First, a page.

But continuous deformations of G always wind finitely many around L.
So we would never reach sexp(S) if it winds infinitely around L.

You have no need to deal with so exotic objects like sexp, in order to reproduce the same paradox. Consider the logatirhmic spiral x=log(t)cos(pt), y=log(t)sin(pt) .
For posiive p, at real t, this spiral winds infinitely around zero.
"If we slowly continuously transform" this spiral to the straight line (just reduce p to zero), then you may wander, how the infinite number of turns of this spiral arond zero becomes finite (no windings at all).
(06/27/2009, 11:50 PM)Kouznetsov Wrote: [ -> ]You have no need to deal with so exotic objects like sexp, in order to reproduce the same paradox. Consider the logatirhmic spiral x=log(t)cos(pt), y=log(t)sin(pt) .
For posiive p and real t, this spiral winds infinitely around sero.
"If we slowly continuously transform" this spiral to the straight line (just reduce t to zero), then you may wander, how the infinite number of turns of this spiral arond zero becomes finite (no windings at all).

Well there must be a critical point where it changes from infinite winding to finite winding.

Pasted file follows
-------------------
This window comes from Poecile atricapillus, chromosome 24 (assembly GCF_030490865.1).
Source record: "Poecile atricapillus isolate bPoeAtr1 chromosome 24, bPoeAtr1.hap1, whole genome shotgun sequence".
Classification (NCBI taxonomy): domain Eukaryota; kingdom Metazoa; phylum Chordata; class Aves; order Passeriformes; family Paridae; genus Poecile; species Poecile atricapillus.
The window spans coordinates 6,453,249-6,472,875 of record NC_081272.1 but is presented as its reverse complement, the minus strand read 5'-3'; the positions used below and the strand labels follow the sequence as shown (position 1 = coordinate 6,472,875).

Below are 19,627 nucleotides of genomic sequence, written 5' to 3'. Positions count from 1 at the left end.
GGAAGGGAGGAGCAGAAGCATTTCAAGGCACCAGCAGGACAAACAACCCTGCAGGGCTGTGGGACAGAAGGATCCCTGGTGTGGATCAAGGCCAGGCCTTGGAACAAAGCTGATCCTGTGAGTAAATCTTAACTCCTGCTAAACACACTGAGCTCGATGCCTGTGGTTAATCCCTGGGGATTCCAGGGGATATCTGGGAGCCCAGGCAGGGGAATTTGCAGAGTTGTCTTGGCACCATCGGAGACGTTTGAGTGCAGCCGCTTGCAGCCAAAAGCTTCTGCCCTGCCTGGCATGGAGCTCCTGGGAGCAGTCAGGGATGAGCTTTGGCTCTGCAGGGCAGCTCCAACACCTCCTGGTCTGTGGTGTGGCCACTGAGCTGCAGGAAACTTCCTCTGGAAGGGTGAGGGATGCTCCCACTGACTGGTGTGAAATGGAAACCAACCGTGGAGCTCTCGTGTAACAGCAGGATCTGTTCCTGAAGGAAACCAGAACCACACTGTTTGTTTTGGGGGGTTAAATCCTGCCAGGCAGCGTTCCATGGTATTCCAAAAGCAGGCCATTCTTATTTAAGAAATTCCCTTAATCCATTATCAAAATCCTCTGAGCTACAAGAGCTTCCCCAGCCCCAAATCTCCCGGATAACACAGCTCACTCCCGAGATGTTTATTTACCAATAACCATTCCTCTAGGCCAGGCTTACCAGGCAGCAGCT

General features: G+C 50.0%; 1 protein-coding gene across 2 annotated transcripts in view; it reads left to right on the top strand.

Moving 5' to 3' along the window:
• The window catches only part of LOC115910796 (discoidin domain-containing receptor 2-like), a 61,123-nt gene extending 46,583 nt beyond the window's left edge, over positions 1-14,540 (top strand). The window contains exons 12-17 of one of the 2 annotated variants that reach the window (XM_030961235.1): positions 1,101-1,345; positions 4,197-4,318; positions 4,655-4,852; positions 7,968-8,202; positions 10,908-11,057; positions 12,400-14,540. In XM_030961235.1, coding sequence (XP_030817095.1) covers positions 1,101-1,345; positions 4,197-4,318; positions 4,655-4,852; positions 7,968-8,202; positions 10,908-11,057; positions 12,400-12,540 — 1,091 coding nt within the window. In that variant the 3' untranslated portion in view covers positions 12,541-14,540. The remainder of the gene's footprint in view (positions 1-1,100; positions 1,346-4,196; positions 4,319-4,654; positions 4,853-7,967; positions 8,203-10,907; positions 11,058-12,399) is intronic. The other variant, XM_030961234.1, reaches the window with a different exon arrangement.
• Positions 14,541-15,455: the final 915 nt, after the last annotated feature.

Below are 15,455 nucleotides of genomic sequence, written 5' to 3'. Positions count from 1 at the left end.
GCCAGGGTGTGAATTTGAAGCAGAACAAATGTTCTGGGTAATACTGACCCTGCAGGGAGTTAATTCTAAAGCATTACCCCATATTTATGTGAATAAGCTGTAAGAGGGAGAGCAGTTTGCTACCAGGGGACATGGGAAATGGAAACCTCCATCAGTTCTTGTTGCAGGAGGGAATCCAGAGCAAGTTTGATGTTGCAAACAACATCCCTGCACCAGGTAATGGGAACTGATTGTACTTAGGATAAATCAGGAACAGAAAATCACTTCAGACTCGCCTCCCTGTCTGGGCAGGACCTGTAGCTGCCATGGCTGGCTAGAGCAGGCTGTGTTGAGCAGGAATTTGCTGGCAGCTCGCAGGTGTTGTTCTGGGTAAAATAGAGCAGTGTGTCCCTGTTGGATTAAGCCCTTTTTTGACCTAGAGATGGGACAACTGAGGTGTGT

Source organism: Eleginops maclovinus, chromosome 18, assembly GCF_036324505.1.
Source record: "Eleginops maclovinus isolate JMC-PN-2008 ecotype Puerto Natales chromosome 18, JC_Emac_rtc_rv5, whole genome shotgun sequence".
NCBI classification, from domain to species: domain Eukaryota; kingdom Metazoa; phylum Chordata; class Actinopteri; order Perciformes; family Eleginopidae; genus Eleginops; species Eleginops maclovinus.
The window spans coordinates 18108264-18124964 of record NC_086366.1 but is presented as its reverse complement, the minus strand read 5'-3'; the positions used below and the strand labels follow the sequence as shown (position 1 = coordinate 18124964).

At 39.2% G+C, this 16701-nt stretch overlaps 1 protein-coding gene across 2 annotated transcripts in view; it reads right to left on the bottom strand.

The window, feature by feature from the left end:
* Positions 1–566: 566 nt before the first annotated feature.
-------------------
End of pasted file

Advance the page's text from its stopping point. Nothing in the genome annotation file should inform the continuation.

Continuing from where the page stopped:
we have a continuous transform h:[0,1]->region of CC, with h(0)=T and h(1)=S.
Where is this point t in the transform of T into S (can it visibly recognized?) that sexp(h(t)) is infintely winding while sexp(h(t')) is only finitely winding for t'<t.
(06/28/2009, 02:31 PM)bo198214 Wrote: [ -> ]
(06/27/2009, 11:50 PM)Kouznetsov Wrote: [ -> ]You have no need to deal with so exotic objects like sexp, in order to reproduce the same paradox. Consider the logatirhmic spiral x=log(t)cos(pt), y=log(t)sin(pt) .
For posiive p and real t, this spiral winds infinitely around sero.
"If we slowly continuously transform" this spiral to the straight line (just reduce t to zero), then you may wander, how the infinite number of turns of this spiral arond zero becomes finite (no windings at all).

Well there must be a critical point where it changes from infinite winding to finite winding.
we have a continuous transform h:[0,1]->region of CC, with h(0)=T and h(1)=S.
Where is this point t in the transform of T into S (can it visibly recognized?) that sexp(h(t)) is infintely winding while sexp(h(t')) is only finitely winding for t'<t.

Henryk, you reveal the misprint in my post. Sorry. I just corrected there
"(just reduce t to zero)" to "(just reduce p to zero)".
Now t parametrizes the set (curve),
and p is parameter we play in order to modify the "speed" of winding. Only at p=0, there is no winding, although at small p, it is difficult to count many turns, we need strong zooming in.
Oh now I see what you mean. In this case the critical point is $p=0$ where it changes from finite winding into infinite winding.